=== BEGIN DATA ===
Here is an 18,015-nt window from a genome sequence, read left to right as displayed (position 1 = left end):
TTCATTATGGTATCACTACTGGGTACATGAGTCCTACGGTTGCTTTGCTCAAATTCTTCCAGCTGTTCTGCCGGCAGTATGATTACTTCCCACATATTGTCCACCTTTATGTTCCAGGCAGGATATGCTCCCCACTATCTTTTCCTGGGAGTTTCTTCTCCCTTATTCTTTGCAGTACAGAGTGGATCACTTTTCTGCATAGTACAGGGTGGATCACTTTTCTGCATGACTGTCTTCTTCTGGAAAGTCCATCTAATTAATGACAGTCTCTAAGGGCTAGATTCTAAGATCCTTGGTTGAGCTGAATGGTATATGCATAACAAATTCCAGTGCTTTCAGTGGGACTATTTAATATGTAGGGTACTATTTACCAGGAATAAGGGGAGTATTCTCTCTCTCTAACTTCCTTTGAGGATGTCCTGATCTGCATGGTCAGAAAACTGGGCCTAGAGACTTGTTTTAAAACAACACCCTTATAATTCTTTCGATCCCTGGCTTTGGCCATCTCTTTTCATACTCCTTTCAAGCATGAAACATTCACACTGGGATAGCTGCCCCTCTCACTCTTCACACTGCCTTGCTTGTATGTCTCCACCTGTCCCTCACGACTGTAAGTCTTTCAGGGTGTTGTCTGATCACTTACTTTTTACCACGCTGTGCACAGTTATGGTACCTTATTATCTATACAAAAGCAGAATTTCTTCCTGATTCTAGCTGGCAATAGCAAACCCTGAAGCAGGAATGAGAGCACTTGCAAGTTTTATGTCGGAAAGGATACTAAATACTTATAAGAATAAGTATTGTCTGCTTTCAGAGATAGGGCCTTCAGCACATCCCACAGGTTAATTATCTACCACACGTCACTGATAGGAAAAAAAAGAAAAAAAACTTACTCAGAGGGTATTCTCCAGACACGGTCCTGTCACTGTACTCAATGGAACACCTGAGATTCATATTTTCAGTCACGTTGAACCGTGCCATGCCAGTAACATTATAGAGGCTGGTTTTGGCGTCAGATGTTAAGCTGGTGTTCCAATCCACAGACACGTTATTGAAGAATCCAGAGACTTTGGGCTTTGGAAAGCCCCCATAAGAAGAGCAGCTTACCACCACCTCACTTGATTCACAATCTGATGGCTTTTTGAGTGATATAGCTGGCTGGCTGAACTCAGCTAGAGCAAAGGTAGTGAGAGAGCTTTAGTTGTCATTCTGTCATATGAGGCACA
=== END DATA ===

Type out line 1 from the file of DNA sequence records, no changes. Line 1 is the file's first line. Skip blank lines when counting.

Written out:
Here is an 18,015-nt window from a genome sequence, read left to right as displayed (position 1 = left end):